‘Miss Americana’ Review
By Vanessa Coker
This is a reflection and critique of Taylor Swift’s documentary Miss Americana.
In 2019, Taylor Swift released her documentary Miss Americana on Netflix. As a young girl, I spent many hours cataloging and exploring new music as part of the iPod generation. Taylor Swift was and is still on the list because her talent is unquestionable. However, her image and reputation has been problematized over the years, culminating in her album Bad Reputation. There are many critiques of her choices as an artist and celebrity that I agree with, and other critiques that I think lack nuance. Overall, this documentary clarified my feelings that she does not seem to understand her position and status in American culture.
It always fascinates me how celebrity and industry are almost hyper-connected. The beginning part of the documentary is mostly talking about her humble beginnings as an artist. She genuinely wanted to be “good” at making music, which can be perceived as an innocent aspiration that was as “humble” as her beginning. She was still a high school student when she began performing and was later signed to a recording label.
For me, it is best not to view Taylor Swift’s entrance into the American music industry as the usual tale of stardom. Instead, I think of it as someone who starts out working at an ice cream shop. It could be in a small town or a big city. Taylor loves her craft and does it well; because it is also her job, she gets paid and gains in fame. With this in mind, it is hard for one to really expect too much. What more can we ask from someone in this position? At 16, many of us are trying to survive puberty and pass our SATs. Few of us can actually express our life purposes and career goals let alone develop successfully in the eyes of the media.
At that young age, we all have so much to learn, but because of her status as a young white girl of the middle class, her learning process is both fragile and valuable. With the documentary Framing Britney Spears released in 2021, I wonder if Taylor realizes that her entry into stardom is not an anomaly. Instead, it is actually highly likely because she has the characteristics of what mainstream media desires: white femininity. This still obscures that while so young in age, Taylor deserved not censorship, but rights—as does every child that decides to work. We cannot expect young stars to act as adults because they simply aren’t at that stage of development. However, outside of celebrity, these lines are more clear. Celebrity and industry combine together to create an incentive that many are willing to take.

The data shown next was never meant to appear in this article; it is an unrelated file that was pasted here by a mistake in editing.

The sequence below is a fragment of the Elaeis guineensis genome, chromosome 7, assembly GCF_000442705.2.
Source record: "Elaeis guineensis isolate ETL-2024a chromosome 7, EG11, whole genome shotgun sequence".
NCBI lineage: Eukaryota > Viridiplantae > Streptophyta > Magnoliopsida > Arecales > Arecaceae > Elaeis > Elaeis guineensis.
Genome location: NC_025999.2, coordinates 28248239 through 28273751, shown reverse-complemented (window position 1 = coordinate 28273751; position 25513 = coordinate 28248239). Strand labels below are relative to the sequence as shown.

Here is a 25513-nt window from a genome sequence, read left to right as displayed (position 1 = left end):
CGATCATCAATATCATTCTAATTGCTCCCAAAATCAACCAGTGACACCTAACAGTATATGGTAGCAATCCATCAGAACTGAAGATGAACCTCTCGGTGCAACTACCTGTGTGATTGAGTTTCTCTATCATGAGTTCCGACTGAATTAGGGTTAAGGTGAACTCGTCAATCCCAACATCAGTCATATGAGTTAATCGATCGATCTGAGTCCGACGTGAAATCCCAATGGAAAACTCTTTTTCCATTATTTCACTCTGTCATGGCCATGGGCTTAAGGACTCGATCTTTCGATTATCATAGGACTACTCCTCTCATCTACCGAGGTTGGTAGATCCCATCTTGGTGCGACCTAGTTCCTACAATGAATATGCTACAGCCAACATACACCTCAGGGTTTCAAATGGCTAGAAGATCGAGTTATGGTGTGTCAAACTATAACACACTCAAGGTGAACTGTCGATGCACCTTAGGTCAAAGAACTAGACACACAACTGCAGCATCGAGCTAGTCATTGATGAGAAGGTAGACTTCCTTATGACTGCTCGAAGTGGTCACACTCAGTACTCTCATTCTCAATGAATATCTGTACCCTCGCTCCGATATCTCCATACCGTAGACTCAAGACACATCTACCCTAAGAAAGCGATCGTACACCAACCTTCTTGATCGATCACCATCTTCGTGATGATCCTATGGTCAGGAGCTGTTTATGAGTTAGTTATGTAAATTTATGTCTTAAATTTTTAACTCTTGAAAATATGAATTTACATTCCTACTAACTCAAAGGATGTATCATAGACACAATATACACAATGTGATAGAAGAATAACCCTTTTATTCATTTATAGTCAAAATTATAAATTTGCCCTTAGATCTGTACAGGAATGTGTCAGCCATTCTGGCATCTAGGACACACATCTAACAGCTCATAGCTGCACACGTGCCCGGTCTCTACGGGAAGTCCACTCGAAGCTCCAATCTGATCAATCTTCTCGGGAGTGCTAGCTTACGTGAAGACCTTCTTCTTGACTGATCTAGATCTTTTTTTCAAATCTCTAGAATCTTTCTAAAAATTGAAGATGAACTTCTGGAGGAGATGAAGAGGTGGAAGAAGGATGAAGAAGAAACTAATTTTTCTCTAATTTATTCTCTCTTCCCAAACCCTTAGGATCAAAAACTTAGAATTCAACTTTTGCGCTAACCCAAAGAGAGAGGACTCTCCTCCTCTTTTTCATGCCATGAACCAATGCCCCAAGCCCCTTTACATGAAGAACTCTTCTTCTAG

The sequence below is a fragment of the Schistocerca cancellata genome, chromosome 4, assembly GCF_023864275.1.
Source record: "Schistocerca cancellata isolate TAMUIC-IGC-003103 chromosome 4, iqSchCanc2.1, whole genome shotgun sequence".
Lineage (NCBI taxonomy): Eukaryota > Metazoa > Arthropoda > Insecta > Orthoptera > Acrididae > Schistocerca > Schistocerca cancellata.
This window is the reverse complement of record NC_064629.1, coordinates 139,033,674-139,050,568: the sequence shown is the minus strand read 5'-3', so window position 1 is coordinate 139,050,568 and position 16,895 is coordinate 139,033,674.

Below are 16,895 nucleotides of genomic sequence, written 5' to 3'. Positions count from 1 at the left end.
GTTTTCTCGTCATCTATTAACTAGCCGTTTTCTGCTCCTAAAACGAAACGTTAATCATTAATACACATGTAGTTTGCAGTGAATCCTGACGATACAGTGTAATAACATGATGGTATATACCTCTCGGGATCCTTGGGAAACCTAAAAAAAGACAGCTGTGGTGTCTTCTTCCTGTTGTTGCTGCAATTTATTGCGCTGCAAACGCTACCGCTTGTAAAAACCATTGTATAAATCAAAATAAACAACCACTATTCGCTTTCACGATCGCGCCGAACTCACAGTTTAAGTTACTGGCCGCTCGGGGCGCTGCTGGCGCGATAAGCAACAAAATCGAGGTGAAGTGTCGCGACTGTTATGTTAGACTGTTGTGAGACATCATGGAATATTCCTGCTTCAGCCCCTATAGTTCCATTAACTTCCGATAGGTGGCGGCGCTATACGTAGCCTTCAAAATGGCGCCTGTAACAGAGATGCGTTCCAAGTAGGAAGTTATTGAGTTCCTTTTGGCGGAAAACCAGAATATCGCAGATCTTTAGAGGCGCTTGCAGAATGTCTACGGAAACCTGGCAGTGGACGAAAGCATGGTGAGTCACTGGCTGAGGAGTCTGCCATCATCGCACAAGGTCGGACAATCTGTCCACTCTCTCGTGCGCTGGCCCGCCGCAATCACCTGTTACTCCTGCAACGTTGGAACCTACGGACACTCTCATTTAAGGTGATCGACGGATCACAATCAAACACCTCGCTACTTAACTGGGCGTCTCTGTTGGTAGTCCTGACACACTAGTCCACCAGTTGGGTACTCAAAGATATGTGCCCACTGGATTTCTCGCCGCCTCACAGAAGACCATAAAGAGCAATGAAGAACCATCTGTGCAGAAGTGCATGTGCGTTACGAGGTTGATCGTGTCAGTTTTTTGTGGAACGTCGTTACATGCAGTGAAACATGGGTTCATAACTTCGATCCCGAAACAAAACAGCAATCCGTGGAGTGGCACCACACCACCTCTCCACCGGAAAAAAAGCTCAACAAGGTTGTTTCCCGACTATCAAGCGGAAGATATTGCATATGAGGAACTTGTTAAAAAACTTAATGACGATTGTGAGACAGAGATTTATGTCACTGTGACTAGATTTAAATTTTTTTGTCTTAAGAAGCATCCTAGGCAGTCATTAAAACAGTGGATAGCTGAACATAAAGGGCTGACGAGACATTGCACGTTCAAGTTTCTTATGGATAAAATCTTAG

Looking at Taylor’s deep investment in politics, I become extremely skeptical. Personally, politics are important to me because I believe they inform all of our decisions. It is strange to me that Taylor both asserts and, to some extent, defends the belief that people do not wish to hear politics in their music. I think many people, Taylor included, also have a narrow idea of politics, believing it to be something outside of and unrelated to them. People see it as extra work (for example, people state that learning someone’s correct pronouns is hard). However important Taylor Swift is to American culture, she is not the only person to engage with politics. Popular artists such as Beyoncé, Rihanna, and Noname have deliberately talked about politics in their interviews, music videos, and lyrics.In fact, hip-hop has a whole sub-genre dedicated to conscious artists such as J. Cole, Kendrick Lamar, and Nas.
There are many questions I have for Taylor Swift that may never get answered. I think that is truly unfortunate for her since I think answering questions about her intentions and the impact that she has might lead to important self-awareness and realization. Fortunately for me, there are so many artists, both in entertainment and in activism that are focused on working out the many complicated issues that seem to be plastered on social media and elsewhere. I will continue to look at Taylor Swift with a slight slide-eye in the meantime.
References & Citations
I Used to Be a Taylor Swift Fan. ‘Miss Americana’ Reminded Me Why
There’s a Blank Space at the Center of Taylor Swift’s ‘Miss Americana’
Opinion | Mara Wilson: Britney Spears and I Learned the Same Lesson About Fame
For this article, I watched the documentary and took notes. After the film was done, I turned my notes into an outline. Then, I looked at some other reviews of the documentary to see what other people found interesting or important.
Further Reading & Listening
For Harriet | We Really Should’ve Left Britney Alone…
Jouelzy | Is Billie Eilish Culturally Appropriating?
Still Processing | Apology
Vanessa is a passionate writer and story-teller. Currently, she is seeking a degree in international affairs at the George Washington University. She is a self-proclaimed Black feminist who strongly believes in social justice and hopes to work towards a more just and free world.
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